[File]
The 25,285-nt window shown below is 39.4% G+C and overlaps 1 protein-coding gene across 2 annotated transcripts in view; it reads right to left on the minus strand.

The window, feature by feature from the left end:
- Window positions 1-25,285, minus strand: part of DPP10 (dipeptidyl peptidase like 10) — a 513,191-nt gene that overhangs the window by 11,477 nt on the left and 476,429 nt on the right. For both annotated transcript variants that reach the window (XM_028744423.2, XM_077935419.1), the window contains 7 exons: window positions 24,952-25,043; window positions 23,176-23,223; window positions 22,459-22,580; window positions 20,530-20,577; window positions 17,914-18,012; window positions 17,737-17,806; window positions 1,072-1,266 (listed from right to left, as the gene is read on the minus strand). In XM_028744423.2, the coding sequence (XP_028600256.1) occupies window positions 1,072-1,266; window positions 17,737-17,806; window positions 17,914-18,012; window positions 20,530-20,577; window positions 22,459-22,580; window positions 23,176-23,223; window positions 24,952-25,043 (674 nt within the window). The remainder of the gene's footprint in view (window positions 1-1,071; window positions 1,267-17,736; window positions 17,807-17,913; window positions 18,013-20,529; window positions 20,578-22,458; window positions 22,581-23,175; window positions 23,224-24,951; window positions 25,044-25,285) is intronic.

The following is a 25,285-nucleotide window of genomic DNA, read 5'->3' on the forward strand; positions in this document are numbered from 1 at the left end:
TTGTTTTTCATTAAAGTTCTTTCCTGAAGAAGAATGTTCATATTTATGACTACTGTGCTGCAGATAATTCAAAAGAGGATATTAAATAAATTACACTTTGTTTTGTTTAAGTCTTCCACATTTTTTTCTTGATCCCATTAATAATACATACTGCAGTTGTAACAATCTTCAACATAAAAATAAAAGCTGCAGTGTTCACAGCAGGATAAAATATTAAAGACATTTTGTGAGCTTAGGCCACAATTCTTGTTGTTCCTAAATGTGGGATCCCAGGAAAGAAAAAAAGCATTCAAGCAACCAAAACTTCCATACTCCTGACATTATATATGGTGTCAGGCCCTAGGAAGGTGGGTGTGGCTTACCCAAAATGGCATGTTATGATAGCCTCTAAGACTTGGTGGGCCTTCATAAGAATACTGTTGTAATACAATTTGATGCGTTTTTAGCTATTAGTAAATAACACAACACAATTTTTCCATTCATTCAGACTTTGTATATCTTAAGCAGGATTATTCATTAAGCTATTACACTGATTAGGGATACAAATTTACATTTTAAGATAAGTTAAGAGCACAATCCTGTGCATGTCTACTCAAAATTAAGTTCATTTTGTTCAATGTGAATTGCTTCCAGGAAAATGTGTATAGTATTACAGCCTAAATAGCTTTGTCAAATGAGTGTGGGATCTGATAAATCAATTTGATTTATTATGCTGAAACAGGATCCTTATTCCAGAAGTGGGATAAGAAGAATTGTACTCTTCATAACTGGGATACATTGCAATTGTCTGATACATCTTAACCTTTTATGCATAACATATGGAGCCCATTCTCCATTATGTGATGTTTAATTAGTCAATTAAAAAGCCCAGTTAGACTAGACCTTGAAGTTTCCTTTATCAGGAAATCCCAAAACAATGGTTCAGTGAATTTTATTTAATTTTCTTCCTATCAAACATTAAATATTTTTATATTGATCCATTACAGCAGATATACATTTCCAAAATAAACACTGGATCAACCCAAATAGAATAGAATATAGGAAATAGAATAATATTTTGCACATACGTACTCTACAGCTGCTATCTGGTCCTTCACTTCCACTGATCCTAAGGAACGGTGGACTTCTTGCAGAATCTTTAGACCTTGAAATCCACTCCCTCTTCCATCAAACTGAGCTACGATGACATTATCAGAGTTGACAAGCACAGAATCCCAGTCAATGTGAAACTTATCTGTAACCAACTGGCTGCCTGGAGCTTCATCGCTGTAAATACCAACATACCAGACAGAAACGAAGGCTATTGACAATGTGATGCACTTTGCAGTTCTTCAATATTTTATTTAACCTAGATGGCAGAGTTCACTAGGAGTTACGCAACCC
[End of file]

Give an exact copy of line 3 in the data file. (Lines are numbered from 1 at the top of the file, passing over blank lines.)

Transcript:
- Window positions 1-25,285, minus strand: part of DPP10 (dipeptidyl peptidase like 10) — a 513,191-nt gene that overhangs the window by 11,477 nt on the left and 476,429 nt on the right. For both annotated transcript variants that reach the window (XM_028744423.2, XM_077935419.1), the window contains 7 exons: window positions 24,952-25,043; window positions 23,176-23,223; window positions 22,459-22,580; window positions 20,530-20,577; window positions 17,914-18,012; window positions 17,737-17,806; window positions 1,072-1,266 (listed from right to left, as the gene is read on the minus strand). In XM_028744423.2, the coding sequence (XP_028600256.1) occupies window positions 1,072-1,266; window positions 17,737-17,806; window positions 17,914-18,012; window positions 20,530-20,577; window positions 22,459-22,580; window positions 23,176-23,223; window positions 24,952-25,043 (674 nt within the window). The remainder of the gene's footprint in view (window positions 1-1,071; window positions 1,267-17,736; window positions 17,807-17,913; window positions 18,013-20,529; window positions 20,578-22,458; window positions 22,581-23,175; window positions 23,224-24,951; window positions 25,044-25,285) is intronic.